First, they are people who ask (αἰτέω; aito) demand or plead to us for something. These are people who are asking questions with an urgency, even to point of being demanding. What could be so important? Where we got the great deal on our new car?

Second, for what are they asking? The answer to their question is a reason (λόγος; logos) or a verbal statement from us for the hope (ἐλπίς; elpis) or confident expectation we have within our souls regarding the salvation we have from God through Jesus Christ. That is what the phrase “the hope that is in you” means.

The tone of this statement is one of urgency. While it is certain that Jesus calls all believers to share the gospel throughout their lives (Matthew 28:19-20; Acts 1:8), He also calls us to be especially prepared for those who urgently want to know not only what we believe, but why we believe it, regarding how we as sinful people can become right with God.

These encounters may occur in a hospital room, a funeral home, or even in someone’s home where the urgent desire for an answer to their questions about the gospel of God is sought. We are not to dismiss the questions, or dare I say, put them off for another day. No! God calls us to be prepared for that specific moment whenever and wherever it may happen.

So, be prepared? How is your preparation coming along? Are you getting ready for that family gathering featuring burgers and bratwurst? How about your upcoming Christmas gatherings? Perhaps you should put the Bible on your list.

Soli deo Gloria!

 

God’s People.

“Once you were not a people, but now you are God’s people; once you had not received mercy, but now you have received mercy” (I Peter 2:10).

It is always good to remember our responsibility to tell everyone what God has done for us in the person and work of Jesus Christ. It is also good to remember to live a holy life before God and others in light of all we are in Jesus Christ. This is what the Apostle Peter reminds us in I Peter 2:10. God once again tells us what believers were and what they are now.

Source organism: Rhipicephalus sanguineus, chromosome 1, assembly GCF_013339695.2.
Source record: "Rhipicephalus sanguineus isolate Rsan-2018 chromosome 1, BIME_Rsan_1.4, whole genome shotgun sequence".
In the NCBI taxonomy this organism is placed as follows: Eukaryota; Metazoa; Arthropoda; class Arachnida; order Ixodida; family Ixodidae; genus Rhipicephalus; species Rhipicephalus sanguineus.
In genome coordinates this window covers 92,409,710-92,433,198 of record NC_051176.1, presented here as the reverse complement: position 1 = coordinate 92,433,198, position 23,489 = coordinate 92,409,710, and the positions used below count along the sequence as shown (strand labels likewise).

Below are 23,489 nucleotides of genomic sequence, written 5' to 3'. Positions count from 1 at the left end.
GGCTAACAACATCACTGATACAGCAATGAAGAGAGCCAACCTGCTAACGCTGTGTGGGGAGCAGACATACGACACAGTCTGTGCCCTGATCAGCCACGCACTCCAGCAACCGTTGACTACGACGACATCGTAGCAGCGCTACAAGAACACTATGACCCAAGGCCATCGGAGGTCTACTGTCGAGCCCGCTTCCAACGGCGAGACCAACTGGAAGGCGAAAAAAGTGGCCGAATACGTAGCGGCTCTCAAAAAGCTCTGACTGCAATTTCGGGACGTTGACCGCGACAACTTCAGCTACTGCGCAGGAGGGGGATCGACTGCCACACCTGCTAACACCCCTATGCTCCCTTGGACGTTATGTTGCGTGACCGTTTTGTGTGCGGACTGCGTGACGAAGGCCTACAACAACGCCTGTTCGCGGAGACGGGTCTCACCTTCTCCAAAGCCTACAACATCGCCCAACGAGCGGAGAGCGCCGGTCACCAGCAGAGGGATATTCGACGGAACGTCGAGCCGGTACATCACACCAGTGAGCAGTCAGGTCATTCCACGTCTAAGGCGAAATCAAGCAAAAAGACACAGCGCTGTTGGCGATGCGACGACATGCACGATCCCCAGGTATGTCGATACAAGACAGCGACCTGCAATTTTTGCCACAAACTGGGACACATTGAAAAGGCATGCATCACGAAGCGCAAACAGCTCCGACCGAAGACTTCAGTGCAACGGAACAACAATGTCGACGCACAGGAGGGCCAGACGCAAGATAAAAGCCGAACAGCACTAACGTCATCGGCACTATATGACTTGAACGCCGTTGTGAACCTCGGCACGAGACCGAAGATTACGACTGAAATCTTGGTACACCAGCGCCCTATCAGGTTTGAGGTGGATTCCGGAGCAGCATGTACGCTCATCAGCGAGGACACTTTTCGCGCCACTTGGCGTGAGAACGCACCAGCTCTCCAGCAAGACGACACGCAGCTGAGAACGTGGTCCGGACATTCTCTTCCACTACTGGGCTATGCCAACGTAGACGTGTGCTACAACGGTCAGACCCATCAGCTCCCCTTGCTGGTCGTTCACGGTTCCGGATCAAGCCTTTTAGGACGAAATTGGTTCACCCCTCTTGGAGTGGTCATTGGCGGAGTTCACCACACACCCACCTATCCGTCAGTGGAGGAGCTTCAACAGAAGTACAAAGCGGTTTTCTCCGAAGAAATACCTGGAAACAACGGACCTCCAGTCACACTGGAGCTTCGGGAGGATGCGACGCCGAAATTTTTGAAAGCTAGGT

Once we were not a people. What the apostle means is that at one time we were not God’s people. In our unconverted condition we did not belong to God, but rather were His enemies (Romans 5:10) and objects of His holy and righteous wrath (Romans 1:18; Ephesians 2:1-3; Acts 3:23).

People do not want to hear this today. Unfortunately, not only do the unconverted not want to hear the truth of the gospel, but also there are many of God’s people and pastors who do not want to share the gospel truth of God’s wrath upon the unconverted. Salvation has become God saving us from poverty, an unfulfilled life or life’s problems, rather than from God’s judgment.

The gospel message declares that by grace alone, through faith alone in Christ alone (Romans 3:21-26; Ephesians 2:8-10) God has made sinners His people. We belong to Him (I Corinthians 6:19-20). We are His possession.

Amazing Grace, how sweet the sound,                                                                                          that saved a wretch like me.                                                                                                                 I once was lost, but now am found.                                                                                             Was blind, but now I see.

Thank you God, for making me your child.

Soli deo Gloria!

 

 

 

 

 

 

Precious and Valuable.

7 “So the honor is for you who believe, but for those who do not believe, “The stone that the builders rejected has become the cornerstone, and ‘A stone of stumbling, and a rock of offense.’ They stumble because they disobey the word, as they were destined to do. (I Peter 2:7-8).

Peter continues to quote from the Old Testament to explain the significance of Jesus being the cornerstone of our faith. He quotes Psalm 118:22 to support the doctrine that Jesus the Savior is the believer’s security and defense. He is our cornerstone. Therefore, He is precious and valuable.

But what about the unbeliever? What significance does Jesus have in being likened to a cornerstone? Quoting from not only Psalm 118:22, but also Isaiah 8:14 and 28:16, Peter explains that to the unbeliever Jesus is a stone, not of security and defense, but rather a stone of stumbling and a rock of offense.

A stone of stumbling means an obstacle which causes offense and which implies opposition (I Corinthians 1:23; Galatians 5:11). The reason why unbelievers stumble over the person and work of Jesus Christ is because in their heart and soul, they are His enemies (Romans 5:10) and objects of God’s wrath (Romans 1:18; Ephesians 2:1-3). Rather than being a comfort, to them Jesus is a curse.

It is ironic that for the past several decades, many churches seek to make the gospel as inoffensive as possible to the unbelieving community. Sin is seldom, if ever, mentioned and anything to do with the cross is removed: either in the church’s architecture or in the content of the worship service.

While believers must never be needlessly offensive when sharing the gospel, it should be noted that the biblical gospel will offend. To the sinner, the gospel is an offensive message. This continuing opposition signifies the sinner’s ultimate destiny (Romans 9:22-23; Jude 4).

When do you find yourself, if ever, tempted to downplay the offensiveness of the gospel message? To whom? Resolve never to give in to the temptation of “watering down” the truth of the gospel as others have done. Never be ashamed of the gospel nor the name of Jesus Christ (Romans 1:16-17).

Soli deo Gloria!